Located in the heart of Siberia, the village of Oymyakon in Russia is widely considered to be the coldest inhabited place on Earth. A temperature of −90 °F (−67.7 °C) was recorded there back in 1933 — the lowest recorded temperature for any permanently inhabited spot in the world.
New Zealand-based photographer Amos Chapple paid a visit to the 500-person village and captured a series of beautiful photographs showing what life is like inside this extreme village.
Traveling to the village usually involves a two-day drive from Yakutsk, a capital city of 300,000 people that has average winter temperatures of −30 °F (−34 °C), making it the coldest major city in the world.
Residents of Oymyakon deal with special challenges that most of the world can’t relate with: there’s very little indoor plumbing due to the frozen terrain, motor vehicles left outside heated garages must be continually running lest they go into deep freeze, and meat is the main food due to the area’s inability to grow crops.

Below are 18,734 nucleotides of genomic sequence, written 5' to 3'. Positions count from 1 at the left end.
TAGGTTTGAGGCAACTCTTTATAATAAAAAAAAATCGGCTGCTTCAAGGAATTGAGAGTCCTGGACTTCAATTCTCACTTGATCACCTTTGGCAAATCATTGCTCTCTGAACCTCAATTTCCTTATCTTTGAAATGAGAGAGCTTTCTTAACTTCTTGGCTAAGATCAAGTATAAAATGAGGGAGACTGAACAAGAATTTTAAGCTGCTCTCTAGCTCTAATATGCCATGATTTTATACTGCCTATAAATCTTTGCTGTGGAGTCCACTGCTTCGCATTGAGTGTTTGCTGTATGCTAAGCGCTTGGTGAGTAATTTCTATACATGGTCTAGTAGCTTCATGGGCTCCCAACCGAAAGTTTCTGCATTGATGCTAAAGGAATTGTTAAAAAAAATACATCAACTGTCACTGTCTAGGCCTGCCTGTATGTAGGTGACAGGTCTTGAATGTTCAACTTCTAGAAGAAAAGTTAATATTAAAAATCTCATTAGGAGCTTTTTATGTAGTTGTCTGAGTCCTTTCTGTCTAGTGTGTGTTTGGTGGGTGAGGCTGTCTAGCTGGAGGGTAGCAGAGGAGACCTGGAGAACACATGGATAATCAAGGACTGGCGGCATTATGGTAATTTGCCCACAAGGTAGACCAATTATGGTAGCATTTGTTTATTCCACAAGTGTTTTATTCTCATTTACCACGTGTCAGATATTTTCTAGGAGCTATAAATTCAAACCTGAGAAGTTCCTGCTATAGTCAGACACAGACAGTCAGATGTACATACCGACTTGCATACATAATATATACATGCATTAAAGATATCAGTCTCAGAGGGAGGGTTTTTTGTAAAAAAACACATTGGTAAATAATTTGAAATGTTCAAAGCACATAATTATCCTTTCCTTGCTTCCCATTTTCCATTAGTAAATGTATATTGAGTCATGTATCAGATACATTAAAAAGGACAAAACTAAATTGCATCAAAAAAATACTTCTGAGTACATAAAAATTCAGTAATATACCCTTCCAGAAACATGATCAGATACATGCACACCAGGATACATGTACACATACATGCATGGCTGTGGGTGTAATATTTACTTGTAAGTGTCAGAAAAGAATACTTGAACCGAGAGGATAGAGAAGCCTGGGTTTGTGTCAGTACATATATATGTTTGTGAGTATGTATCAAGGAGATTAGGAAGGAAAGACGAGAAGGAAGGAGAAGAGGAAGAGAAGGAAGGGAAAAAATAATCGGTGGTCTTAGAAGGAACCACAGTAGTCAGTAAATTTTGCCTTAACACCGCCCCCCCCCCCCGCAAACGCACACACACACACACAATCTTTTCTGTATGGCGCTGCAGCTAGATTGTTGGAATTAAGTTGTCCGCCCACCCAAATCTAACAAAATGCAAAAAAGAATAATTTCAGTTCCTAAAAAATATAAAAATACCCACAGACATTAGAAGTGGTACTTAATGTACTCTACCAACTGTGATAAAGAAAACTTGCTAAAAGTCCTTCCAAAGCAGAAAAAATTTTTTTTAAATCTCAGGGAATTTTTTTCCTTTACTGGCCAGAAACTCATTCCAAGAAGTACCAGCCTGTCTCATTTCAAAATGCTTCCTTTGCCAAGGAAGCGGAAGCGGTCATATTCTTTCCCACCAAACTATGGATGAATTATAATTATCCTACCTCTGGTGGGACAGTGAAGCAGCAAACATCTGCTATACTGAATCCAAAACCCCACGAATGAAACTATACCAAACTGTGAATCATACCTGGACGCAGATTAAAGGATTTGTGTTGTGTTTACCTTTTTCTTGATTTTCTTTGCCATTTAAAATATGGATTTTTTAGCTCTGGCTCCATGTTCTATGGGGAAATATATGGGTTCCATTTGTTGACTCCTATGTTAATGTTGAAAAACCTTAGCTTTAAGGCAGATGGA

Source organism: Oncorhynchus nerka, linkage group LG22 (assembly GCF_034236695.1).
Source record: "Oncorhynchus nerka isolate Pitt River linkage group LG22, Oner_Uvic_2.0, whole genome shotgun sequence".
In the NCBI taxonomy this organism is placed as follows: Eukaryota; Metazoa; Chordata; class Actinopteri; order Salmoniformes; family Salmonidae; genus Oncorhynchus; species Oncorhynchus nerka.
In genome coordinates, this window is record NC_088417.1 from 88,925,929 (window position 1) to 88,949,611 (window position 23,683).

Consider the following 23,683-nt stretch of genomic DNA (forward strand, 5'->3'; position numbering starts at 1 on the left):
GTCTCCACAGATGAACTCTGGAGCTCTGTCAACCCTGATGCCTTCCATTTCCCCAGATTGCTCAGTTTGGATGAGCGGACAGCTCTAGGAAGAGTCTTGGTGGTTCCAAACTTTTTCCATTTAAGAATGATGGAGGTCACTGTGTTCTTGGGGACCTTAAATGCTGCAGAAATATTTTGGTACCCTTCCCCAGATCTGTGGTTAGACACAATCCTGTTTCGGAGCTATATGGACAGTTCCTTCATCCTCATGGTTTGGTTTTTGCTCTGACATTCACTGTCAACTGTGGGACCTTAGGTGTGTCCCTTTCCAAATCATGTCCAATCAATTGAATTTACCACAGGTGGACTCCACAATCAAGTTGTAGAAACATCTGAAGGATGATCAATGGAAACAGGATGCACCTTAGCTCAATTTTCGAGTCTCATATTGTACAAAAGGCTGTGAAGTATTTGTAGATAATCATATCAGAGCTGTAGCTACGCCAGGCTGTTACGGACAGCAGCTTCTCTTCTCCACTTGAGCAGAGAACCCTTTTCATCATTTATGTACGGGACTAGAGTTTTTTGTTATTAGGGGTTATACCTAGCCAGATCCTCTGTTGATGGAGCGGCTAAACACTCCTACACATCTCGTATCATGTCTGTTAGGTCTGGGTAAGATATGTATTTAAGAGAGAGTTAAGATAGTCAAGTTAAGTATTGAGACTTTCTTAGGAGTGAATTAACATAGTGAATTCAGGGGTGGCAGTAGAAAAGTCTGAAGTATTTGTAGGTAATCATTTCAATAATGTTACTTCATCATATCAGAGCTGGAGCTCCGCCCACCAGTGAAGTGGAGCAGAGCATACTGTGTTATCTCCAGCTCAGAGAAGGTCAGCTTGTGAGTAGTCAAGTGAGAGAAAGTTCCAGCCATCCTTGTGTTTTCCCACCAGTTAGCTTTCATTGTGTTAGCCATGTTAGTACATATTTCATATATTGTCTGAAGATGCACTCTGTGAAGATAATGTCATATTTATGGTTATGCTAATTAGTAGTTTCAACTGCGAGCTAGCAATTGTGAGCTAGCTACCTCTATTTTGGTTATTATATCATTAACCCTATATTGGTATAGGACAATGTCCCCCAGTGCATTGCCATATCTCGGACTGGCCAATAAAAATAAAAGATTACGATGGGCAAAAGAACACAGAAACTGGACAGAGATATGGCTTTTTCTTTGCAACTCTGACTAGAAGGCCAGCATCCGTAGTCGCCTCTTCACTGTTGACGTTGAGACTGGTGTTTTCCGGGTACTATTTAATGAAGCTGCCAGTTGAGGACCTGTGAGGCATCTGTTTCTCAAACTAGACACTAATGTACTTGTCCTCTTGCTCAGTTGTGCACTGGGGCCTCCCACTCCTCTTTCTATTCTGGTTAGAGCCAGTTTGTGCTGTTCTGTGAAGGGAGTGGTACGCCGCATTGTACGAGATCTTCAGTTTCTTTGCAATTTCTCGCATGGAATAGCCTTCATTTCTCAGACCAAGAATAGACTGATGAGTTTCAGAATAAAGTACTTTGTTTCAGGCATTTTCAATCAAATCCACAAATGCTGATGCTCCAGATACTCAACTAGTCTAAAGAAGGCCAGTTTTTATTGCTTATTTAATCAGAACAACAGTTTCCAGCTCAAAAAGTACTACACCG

Chapple says that one of the main challenges of shooting this project — aside from enduring in the fierce coldness — was operating his camera. Things were so cold that his lens’ focus and zoom rings would sometimes get frozen in place.
You can find more of Chapple’s work over on his website.
Update: Not all the photographs above were captured in the village of Oymyakon. Some of them were shot in Yakutsk, the coldest major city on Earth.
Image credit: Photographs by Amos Chapple and used with permission